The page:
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Diving Injuries: Research Findings and Recommendations for Reducing Catastrophic Injuries

August 30, 2000

Complete Document

Detail Summary

Active, Most Current

Additional Comments:
ISBN: 978-0-8493-2370-6
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Product Details:

  • Revision: August 30, 2000
  • Published Date: August 30, 2000
  • Status: Active, Most Current
  • Document Language: English
  • Published By: CRC Press (CRC)
  • Page Count: 273
  • ANSI Approved: No
  • DoD Adopted: No

Description / Abstract:


Diving, without question, is the most exciting and challenging activity associated with water; yet diving produces more quadriplegics than all other sports combined. Today there are an estimated 19,000 people sitting in wheelchairs as a result of breaking their necks when diving. I have spent the last 30 years studying the diving injury problem in the United States. This book contains the most comprehensive study of data related to diving injuries. It reports on 440 cases that occurred in swimming pools and 161 that occurred in water areas located in the natural environment.

The primary purpose of this book is to provide the public; governmental agencies; and those who design, plan, engineer, manufacture, sell, construct, regulate, own, and operate swimming pools and swimming beaches with essential information that I believe can enable them to perform their duties and functions with greater understanding and knowledge of the problem of safety as it relates to diving. It is further hoped that the publication will serve as a challenge to the thousands of swimming and diving instructors, teachers, and coaches to place greater emphasis on safety in their instructional programs. Everyone associated with aquatics, including owners of home pools, needs to reflect on the data contained in this book and the recommendations set forth by the authors.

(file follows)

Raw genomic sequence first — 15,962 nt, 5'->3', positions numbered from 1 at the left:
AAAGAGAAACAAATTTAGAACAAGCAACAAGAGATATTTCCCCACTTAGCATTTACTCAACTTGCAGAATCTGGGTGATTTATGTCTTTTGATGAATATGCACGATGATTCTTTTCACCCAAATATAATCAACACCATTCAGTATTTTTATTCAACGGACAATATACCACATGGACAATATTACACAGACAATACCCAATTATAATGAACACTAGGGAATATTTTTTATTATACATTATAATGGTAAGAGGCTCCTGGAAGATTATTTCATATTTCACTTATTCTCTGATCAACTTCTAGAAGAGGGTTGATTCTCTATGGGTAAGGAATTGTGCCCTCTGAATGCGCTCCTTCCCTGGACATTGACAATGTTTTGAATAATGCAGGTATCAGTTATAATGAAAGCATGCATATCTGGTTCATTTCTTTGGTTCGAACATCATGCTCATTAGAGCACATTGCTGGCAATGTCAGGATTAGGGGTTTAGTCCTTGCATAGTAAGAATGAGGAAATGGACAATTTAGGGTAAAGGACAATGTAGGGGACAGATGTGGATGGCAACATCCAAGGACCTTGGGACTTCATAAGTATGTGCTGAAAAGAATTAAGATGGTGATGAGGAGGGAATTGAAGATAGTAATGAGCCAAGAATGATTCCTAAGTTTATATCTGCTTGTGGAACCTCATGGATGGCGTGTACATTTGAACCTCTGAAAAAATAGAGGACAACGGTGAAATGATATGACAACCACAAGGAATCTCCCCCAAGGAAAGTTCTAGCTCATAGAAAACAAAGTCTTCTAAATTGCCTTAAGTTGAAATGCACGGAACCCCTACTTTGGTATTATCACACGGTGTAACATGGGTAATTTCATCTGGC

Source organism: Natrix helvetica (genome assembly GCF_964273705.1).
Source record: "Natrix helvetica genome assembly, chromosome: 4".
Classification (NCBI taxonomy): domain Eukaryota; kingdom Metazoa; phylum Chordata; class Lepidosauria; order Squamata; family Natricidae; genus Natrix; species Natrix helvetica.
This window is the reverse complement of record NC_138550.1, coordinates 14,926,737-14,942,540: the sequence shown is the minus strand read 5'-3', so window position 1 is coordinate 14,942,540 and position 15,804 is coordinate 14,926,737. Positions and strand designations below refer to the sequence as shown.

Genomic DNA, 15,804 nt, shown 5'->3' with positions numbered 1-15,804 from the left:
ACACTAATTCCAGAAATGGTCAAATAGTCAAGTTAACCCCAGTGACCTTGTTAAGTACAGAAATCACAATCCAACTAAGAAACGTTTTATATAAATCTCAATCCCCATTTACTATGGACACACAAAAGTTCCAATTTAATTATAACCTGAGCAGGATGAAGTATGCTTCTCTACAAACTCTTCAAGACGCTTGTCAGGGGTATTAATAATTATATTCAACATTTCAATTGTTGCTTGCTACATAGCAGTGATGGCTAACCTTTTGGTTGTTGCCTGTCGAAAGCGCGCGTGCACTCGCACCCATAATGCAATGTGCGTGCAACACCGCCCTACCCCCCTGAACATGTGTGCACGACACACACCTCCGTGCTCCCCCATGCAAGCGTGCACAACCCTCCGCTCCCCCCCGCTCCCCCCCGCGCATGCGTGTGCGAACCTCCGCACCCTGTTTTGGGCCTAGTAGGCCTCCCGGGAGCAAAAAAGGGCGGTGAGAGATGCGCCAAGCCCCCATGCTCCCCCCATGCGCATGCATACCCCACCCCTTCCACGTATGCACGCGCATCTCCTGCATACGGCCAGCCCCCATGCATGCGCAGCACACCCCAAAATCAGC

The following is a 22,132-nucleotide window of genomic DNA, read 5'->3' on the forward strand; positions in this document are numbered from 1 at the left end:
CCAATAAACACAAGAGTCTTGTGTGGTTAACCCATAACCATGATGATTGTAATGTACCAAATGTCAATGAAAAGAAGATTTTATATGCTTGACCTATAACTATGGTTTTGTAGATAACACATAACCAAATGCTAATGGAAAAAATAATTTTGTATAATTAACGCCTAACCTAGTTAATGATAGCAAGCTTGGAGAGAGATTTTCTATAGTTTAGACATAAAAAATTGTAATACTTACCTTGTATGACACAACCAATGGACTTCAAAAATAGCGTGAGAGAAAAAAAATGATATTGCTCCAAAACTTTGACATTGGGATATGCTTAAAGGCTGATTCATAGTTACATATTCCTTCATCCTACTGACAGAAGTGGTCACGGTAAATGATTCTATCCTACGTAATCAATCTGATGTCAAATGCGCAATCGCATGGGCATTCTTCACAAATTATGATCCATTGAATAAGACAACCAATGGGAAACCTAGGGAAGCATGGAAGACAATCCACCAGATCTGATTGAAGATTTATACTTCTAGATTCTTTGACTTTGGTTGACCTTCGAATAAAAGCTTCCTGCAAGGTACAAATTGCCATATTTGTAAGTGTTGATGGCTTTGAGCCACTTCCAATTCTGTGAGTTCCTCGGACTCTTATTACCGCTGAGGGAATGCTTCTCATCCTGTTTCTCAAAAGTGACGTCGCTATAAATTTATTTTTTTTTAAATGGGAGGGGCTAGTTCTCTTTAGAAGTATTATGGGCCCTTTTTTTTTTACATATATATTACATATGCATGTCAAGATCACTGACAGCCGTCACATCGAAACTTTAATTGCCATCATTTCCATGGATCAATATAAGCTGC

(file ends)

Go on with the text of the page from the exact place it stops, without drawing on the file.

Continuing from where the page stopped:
Readers must not interpret the conclusions and recommendations in any way as an indictment of diving or swimming pools. Competitive divers sustain very few injuries. To date, there is no record of any competitive diver receiving a neck fracture by striking the bottom of a pool that met the specifications promulgated by the various ruling bodies governing competitive diving. As the data in this book reveal, the recreational diver is at greatest risk.

Swimming pools represent one of the greatest boons to family living and recreation. They are the safest place to swim but, in the opinion of the authors, they can be made safer and can be operated in a manner that would significantly reduce the number of diving injuries and drownings that occur each year in pools. Chapter 9 addresses injuries that occurred in bodies of water found in the natural environment, such as lakes, rivers, ponds, streams, quarries, and oceans.

The data presented are undeniable. On the other hand, the conclusions and recommendations are the opinions of the authors based on the data recorded in this book, their many years of teaching swimming and diving, and the years of research that they have conducted relative to diving injuries. There will be some who may disagree with our recommendations, particularly our decision not to entirely exclude diving into the shallow portion of pools as outlined in Chapter 15, "The Dilemma".

We sense very keenly the need to continue research in the area. Many critical questions remain unanswered-questions that have direct consequences for a theoretical system that permits scientifically accurate comparison of prediction with experience. Today, enough is now known; and the place, person, and injury frequency are so predictable that action toward accident prevention must begin at once.